Productive Holiday Gifts to Give (and Maybe Receive)

They are responsible for our good years and our continued hope for the future. They are our clients, but also our teachers and friends. A card is not enough to express our gratitude. Every year at this time, we look for ways to tell our clients what they mean to us.

Here are a few ideas to please the solo entrepreneur, the small office, and the individual client. As for your own inspired ideas, please post them in the comments.

Note: Not all of these ideas fall within the $25 limit set by the IRS for tax-deductible gift limits. Too bad. While money is not the point, we would like to express our full thanks. Write your senators and representatives to raise the limit on tax-deductible gifts next year, but for now, forget the cost — just let them know how you feel.

(photo courtesy of www.fitzsu.com)

The 1.3 liter Menu Water Pitcher provides “spa water” at the office – add lemon, mint or basil sprigs, apple slices, or other flavorings. It’s healthy, it’s beautiful. Find it at  fitzsu in Los Angeles. (About $70)

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Strike a blow for Urge the world toward greater civility! New York Times columnist Philip Galanes has written SocialQ’s, an entertaining and useful guide to 21st-century etiquette. Emoticons in your business correspondence? Silver spoon missing after the neighbors come to dinner? Sister re-gifting what you gave her, and giving it back to you?? Galanes addresses modern social quandaries with wit and intelligence. (Publisher’s price $23, sells for about $16 on amazon.com)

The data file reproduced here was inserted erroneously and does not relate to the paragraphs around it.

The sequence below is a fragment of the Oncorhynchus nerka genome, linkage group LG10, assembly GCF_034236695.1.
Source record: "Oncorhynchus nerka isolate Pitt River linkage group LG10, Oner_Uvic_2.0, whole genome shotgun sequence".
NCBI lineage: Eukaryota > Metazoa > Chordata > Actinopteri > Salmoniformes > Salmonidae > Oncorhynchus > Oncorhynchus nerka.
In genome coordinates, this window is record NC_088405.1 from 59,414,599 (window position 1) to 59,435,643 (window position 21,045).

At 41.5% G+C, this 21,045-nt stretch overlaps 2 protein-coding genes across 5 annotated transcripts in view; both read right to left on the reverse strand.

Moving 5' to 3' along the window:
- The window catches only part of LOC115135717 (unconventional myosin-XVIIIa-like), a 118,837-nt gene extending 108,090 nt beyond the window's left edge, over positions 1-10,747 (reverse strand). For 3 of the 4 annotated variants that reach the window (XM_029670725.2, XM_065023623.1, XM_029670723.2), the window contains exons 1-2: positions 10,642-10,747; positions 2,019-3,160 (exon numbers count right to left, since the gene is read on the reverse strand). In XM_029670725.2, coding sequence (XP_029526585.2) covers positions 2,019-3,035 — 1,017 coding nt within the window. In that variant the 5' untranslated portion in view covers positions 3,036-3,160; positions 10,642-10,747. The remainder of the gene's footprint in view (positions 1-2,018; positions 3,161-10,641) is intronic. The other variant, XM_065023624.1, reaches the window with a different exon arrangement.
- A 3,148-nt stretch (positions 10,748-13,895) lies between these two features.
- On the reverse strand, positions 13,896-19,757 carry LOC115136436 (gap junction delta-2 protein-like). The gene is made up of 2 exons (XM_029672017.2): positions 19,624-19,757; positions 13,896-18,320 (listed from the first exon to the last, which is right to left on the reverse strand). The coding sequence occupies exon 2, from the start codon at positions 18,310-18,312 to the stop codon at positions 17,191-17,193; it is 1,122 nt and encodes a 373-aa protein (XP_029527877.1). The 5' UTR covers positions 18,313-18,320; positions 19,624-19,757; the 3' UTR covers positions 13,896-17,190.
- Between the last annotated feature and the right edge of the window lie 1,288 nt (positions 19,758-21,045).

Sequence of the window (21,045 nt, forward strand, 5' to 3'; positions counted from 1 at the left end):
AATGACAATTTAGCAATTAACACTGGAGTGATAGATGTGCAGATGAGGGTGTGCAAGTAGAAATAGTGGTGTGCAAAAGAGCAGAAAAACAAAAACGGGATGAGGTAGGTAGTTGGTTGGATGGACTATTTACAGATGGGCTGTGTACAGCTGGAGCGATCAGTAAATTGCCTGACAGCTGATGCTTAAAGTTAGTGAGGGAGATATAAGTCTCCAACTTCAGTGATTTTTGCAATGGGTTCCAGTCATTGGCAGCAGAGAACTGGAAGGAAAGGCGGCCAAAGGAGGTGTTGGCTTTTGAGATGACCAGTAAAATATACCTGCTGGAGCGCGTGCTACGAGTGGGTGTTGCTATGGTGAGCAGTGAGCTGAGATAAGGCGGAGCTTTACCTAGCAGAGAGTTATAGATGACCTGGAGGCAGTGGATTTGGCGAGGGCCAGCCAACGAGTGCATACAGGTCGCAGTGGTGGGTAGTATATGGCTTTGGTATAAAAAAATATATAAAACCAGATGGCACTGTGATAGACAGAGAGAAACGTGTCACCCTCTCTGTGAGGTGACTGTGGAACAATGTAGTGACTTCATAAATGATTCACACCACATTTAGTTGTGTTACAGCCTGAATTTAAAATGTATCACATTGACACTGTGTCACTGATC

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Eco-friendly. Fun to use. Helpful. Ships flat. (Did I mention fun?) the bamboo desktop dry-erase board from Three by Three, available at SeeJaneWork will please lots of clients, and bring warm thoughts of you every day. (About $ 14)
Are your clients equal parts analytical and creative? Or do you need a nifty gift that travels well? The Revolver notebook is a sturdy, attractive, and useful example of the book inder’s art. A quick flip of the covers changes the Revolver from plain paper for free-form imagination to ruled pages for no-nonsense jotting. Mails neatly. (About $ 12-19, depending on size)

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Maybe you and your client have achieved the extraordinary this year – slain dragons together. Or maybe you happen to know they don’t want another “thing” in their office – but new experiences are always welcome. Maybe this is the year for Edward Tufte’s information design class, “Presenting Data and Information.” Tufte, a retired Yale professor and a towering figure in information design, has created a class that will forever change the way you think about a PowerPoint. (About $380 per person)

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Just when I thought chocolate could not get any better, enter Recchiuti, San Francisco’s chocolatier supreme. Conveniently, they offer a “sharing box”  that let’s everyone have a mind-blowing taste. Don’t be surprised when they start dropping hints once they’ve run out. (About $100)

I wish you all the very happiest of holidays!

 

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Copyright © 2009-2014 Margaret Lukens